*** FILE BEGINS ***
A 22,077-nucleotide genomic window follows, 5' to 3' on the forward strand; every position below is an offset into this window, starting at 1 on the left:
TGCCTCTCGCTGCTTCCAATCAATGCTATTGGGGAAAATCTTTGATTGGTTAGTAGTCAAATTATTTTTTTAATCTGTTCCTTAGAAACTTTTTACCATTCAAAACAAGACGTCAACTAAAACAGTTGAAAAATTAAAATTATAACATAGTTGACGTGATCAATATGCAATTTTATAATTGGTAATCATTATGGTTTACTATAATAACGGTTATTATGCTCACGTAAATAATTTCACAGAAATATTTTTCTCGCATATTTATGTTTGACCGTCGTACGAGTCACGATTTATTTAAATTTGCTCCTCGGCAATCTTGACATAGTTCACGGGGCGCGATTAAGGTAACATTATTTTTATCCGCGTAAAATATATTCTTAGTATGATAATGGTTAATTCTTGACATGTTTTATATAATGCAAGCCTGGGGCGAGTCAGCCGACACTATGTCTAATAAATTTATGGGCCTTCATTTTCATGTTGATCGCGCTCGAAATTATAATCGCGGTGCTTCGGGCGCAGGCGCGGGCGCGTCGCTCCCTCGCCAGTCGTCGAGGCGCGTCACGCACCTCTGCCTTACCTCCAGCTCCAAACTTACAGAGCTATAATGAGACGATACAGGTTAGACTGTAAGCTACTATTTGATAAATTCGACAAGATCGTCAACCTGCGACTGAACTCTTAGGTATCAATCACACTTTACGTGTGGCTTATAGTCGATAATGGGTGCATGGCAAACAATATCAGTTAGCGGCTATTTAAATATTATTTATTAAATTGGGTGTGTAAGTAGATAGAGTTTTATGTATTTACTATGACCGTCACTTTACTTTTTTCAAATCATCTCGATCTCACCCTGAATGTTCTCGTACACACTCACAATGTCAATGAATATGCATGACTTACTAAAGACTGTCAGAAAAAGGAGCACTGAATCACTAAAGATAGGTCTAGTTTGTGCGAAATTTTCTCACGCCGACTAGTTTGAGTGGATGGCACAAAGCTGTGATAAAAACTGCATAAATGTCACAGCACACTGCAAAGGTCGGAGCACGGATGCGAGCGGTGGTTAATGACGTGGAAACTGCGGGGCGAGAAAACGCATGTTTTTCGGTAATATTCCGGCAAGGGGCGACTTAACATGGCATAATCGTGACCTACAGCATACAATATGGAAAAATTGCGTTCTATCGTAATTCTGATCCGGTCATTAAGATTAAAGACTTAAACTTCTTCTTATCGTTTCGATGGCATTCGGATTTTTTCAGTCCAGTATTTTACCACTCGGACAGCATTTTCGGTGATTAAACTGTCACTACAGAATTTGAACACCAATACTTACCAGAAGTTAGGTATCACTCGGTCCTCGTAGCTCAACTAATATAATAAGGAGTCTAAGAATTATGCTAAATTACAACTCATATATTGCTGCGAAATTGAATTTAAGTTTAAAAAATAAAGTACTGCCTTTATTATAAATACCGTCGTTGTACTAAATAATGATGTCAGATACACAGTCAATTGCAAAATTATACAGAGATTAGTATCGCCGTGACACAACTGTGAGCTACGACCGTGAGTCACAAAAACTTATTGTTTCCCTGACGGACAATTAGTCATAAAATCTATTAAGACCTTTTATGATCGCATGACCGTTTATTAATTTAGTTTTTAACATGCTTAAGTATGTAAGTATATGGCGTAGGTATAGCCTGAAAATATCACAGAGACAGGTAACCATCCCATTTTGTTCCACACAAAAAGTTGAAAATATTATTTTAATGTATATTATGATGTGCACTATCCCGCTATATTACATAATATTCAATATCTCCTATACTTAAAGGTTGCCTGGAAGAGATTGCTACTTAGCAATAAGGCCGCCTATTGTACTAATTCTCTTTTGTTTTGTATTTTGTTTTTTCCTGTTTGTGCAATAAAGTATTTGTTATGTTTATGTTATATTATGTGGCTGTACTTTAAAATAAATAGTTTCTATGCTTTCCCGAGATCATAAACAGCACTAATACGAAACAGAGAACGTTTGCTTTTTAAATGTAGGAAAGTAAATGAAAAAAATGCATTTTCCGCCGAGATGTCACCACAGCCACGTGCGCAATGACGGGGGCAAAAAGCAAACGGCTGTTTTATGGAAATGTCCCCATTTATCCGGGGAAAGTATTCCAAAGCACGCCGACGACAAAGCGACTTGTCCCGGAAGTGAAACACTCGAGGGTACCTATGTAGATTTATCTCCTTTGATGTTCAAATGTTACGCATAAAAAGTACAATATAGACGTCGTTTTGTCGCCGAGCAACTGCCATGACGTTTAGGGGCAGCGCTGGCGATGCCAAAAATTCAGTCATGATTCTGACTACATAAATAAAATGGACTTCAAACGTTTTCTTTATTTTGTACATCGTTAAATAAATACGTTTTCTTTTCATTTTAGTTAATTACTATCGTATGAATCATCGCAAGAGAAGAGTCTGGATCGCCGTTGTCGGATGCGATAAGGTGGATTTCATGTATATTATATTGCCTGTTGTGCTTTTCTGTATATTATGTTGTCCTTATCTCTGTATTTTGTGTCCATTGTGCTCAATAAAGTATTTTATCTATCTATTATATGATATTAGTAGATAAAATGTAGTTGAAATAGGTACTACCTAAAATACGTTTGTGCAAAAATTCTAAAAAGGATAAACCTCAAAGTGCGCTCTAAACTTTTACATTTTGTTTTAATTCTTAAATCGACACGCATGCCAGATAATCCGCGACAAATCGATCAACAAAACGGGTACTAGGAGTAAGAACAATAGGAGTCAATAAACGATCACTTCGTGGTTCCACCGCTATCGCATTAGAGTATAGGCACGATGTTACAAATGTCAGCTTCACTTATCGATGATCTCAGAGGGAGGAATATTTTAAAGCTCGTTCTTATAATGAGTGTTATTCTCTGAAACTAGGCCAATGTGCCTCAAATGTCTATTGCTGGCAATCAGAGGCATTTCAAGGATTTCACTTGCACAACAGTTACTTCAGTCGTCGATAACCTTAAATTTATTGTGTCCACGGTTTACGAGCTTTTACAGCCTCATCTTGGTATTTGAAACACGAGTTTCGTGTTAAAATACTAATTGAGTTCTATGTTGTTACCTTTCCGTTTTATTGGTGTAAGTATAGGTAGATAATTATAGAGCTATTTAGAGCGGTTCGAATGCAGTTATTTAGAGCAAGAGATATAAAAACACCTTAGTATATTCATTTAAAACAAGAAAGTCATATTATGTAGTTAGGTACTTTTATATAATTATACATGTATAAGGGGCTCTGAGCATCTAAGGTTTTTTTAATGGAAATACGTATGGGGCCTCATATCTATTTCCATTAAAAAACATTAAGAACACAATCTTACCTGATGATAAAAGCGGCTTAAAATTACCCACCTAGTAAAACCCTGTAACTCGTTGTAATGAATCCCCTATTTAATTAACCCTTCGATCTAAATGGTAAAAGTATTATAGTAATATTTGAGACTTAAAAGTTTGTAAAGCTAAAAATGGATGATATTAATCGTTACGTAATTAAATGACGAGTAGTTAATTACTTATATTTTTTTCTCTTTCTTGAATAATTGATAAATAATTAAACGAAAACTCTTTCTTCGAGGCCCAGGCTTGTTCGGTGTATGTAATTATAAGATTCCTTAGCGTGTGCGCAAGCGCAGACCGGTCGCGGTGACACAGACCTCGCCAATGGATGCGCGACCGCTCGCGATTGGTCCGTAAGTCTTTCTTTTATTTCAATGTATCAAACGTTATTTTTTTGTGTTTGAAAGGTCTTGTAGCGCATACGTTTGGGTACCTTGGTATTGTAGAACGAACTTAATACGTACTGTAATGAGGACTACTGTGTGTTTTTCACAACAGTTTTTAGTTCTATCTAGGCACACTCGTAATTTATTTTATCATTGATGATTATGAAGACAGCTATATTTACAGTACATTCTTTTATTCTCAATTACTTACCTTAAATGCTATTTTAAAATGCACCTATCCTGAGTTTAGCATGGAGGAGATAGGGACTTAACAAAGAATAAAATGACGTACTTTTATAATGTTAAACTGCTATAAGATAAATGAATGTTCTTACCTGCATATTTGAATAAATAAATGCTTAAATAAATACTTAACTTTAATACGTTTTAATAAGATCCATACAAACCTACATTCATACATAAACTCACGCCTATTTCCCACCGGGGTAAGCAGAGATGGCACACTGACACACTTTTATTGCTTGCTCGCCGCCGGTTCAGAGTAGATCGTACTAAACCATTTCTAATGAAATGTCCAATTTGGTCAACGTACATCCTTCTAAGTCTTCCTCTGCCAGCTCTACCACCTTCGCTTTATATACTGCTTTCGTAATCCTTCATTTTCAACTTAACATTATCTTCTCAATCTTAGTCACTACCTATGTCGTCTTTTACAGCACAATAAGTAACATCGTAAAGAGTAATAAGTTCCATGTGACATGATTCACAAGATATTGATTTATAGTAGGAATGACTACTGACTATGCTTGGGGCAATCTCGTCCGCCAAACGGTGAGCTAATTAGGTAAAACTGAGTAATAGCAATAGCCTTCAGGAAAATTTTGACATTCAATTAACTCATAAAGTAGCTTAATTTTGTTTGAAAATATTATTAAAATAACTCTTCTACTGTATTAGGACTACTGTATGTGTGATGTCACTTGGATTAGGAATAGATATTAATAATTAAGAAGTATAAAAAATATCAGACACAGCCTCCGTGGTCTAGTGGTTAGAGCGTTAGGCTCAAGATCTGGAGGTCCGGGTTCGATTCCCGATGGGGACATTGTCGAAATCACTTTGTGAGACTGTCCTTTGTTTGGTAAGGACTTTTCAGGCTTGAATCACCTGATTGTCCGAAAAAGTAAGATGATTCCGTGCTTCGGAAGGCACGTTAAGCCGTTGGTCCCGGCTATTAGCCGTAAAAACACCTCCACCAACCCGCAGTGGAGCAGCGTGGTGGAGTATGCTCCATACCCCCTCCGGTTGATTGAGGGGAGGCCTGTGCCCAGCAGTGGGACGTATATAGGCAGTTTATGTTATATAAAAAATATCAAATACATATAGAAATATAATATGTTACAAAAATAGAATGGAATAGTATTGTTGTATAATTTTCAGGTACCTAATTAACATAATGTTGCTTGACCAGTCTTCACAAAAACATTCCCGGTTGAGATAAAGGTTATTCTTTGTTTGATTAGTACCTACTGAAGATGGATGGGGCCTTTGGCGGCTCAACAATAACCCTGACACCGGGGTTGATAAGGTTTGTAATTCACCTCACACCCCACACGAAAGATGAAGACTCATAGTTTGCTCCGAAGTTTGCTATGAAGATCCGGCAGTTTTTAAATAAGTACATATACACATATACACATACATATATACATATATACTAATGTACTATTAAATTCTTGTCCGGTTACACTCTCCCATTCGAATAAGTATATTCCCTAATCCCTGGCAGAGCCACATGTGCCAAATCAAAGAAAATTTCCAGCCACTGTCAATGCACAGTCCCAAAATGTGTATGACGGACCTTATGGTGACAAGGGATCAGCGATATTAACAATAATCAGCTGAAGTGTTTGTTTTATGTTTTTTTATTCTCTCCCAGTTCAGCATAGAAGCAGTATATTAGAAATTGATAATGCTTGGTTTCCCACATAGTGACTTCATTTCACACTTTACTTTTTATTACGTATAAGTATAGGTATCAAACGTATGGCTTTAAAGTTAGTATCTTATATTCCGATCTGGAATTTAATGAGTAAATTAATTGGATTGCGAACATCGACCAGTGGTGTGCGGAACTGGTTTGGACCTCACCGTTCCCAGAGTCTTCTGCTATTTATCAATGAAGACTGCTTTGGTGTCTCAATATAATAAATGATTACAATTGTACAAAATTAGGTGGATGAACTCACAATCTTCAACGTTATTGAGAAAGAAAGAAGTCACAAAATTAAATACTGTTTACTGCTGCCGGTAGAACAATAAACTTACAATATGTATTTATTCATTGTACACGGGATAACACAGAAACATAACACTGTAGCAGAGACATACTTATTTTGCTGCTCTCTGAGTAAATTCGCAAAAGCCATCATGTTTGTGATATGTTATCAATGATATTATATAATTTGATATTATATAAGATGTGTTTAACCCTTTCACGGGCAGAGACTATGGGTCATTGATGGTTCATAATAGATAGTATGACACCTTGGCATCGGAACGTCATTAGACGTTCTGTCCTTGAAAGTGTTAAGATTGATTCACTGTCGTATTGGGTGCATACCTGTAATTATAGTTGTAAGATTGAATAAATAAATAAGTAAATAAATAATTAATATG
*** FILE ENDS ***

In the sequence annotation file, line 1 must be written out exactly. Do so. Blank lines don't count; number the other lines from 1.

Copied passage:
A 22,077-nucleotide genomic window follows, 5' to 3' on the forward strand; every position below is an offset into this window, starting at 1 on the left: